• cervical spinal fusion
  • combined anterior posterior spinal fusion
  • double joint replacement of the lower extremity
  • fracture of the femur and hip or pelvis
  • hip and femur procedure, except major joint
  • lower extremity/humerus procedure, except hip, foot, femur
  • major joint replacement of the lower extremity
  • major joint replacement of the upper extremity
  • spinal fusion (noncervical)
  • BPCI Advanced also includes one outpatient clinical episode:
  • back and neck, except spinal fusion

These programs are designed to optimize value by decreasing costs and improving outcomes throughout the episode of care. As cost savings to the Medicare program are realized and cost targets are reset, however, they do not necessarily promote long-term collaboration among physicians, ancillary providers, and hospitals.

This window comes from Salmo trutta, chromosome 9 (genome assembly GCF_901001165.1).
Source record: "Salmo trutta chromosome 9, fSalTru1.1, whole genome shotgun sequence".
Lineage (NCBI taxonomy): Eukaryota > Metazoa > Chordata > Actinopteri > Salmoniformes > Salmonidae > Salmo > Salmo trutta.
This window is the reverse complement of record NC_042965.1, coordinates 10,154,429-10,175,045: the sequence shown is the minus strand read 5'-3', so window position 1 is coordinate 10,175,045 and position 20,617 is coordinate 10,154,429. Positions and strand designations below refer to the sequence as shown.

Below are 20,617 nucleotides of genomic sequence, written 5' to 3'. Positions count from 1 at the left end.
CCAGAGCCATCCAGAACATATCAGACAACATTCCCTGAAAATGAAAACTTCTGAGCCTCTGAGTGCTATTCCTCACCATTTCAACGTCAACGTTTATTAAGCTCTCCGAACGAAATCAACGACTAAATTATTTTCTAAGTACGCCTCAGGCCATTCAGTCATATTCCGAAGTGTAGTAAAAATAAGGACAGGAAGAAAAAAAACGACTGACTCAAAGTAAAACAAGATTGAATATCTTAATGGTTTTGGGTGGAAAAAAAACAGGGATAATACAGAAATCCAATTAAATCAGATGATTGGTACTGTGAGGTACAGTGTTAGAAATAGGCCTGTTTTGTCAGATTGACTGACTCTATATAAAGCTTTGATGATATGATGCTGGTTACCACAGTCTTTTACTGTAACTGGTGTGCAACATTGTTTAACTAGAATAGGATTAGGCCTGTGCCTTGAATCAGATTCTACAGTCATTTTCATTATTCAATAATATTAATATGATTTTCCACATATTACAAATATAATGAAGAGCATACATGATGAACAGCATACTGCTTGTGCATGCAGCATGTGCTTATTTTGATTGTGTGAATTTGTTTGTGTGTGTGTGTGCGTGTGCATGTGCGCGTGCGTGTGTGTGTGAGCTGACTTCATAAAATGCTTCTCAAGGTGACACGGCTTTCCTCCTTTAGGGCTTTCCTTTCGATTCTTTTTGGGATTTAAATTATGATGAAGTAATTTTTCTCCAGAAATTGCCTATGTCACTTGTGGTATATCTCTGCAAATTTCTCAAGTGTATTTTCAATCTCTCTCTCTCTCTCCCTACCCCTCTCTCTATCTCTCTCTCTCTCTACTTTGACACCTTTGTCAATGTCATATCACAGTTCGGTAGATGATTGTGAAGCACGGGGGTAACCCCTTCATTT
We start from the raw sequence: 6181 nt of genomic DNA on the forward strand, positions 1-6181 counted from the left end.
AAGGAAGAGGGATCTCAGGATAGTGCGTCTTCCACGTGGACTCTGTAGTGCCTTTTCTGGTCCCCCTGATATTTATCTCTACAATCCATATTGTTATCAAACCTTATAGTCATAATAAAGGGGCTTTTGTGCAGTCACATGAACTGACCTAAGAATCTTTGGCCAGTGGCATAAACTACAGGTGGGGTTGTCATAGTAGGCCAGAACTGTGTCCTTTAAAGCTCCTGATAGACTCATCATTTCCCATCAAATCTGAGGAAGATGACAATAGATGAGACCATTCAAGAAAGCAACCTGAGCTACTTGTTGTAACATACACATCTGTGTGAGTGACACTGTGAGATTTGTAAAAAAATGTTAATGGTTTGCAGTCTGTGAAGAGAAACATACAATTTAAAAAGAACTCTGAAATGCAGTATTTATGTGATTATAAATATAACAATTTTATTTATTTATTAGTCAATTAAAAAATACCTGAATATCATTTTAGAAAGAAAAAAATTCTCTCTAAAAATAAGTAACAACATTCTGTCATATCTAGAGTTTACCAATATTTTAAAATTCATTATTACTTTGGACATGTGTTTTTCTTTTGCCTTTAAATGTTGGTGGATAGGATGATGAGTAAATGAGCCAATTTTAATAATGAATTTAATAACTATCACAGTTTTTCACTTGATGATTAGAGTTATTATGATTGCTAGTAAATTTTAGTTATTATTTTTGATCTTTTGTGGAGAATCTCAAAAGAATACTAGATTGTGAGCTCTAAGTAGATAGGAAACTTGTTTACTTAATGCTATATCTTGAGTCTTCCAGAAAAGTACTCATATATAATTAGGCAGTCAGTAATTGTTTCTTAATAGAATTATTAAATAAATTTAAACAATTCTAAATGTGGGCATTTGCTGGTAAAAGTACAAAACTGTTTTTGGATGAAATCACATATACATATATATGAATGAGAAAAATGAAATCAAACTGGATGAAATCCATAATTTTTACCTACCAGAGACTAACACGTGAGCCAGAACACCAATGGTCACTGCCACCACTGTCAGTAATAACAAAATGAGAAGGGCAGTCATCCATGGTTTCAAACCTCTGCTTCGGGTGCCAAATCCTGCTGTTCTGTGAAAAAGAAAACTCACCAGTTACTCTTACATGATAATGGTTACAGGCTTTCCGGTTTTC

A long-term solution: the co-management service line agreement

Co-management agreements are quality-oriented, pay-for-performance arrangements. A physician contracts with a hospital to manage a service line—such as orthopaedics, oncology, or cardiology—and ensure it runs smoothly, effectively, and at high quality. The hospital continues to oversee administrative duties, such as budgets, marketing, and personnel issues. The physician is paid on an hourly basis to manage daily operations and may receive incentive payments for reaching or exceeding agreed-upon quality metrics. Any contractual agreement must specifically note the internal mechanism for setting quality-improvement targets, as well as how performance is to be adjudicated.